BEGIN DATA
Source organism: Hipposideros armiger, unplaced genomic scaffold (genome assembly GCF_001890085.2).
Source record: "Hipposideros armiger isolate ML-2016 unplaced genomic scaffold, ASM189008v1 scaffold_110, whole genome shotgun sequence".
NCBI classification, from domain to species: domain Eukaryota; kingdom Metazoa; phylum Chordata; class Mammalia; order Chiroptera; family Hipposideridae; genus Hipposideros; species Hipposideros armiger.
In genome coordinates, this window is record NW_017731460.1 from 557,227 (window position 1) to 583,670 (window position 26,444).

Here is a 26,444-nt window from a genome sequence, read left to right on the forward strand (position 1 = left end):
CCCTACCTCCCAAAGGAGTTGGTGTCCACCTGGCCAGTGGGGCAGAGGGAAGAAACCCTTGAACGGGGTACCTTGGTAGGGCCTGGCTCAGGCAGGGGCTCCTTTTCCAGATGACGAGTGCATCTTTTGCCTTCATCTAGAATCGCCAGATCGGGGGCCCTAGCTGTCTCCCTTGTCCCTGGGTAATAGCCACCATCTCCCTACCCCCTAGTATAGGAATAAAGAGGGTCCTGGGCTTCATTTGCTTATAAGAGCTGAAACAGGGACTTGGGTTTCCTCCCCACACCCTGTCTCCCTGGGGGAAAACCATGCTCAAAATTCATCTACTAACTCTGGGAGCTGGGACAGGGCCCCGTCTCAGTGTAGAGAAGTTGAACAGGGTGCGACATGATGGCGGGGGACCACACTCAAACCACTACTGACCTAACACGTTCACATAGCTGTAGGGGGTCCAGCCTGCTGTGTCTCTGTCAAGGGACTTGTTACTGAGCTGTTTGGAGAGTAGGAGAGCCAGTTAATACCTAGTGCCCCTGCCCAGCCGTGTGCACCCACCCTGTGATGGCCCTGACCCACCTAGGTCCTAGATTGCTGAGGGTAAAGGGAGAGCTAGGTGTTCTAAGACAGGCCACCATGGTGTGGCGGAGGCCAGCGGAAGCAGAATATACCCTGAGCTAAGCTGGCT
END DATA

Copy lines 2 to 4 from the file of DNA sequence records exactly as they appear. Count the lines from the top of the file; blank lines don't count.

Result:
Source record: "Hipposideros armiger isolate ML-2016 unplaced genomic scaffold, ASM189008v1 scaffold_110, whole genome shotgun sequence".
NCBI classification, from domain to species: domain Eukaryota; kingdom Metazoa; phylum Chordata; class Mammalia; order Chiroptera; family Hipposideridae; genus Hipposideros; species Hipposideros armiger.
In genome coordinates, this window is record NW_017731460.1 from 557,227 (window position 1) to 583,670 (window position 26,444).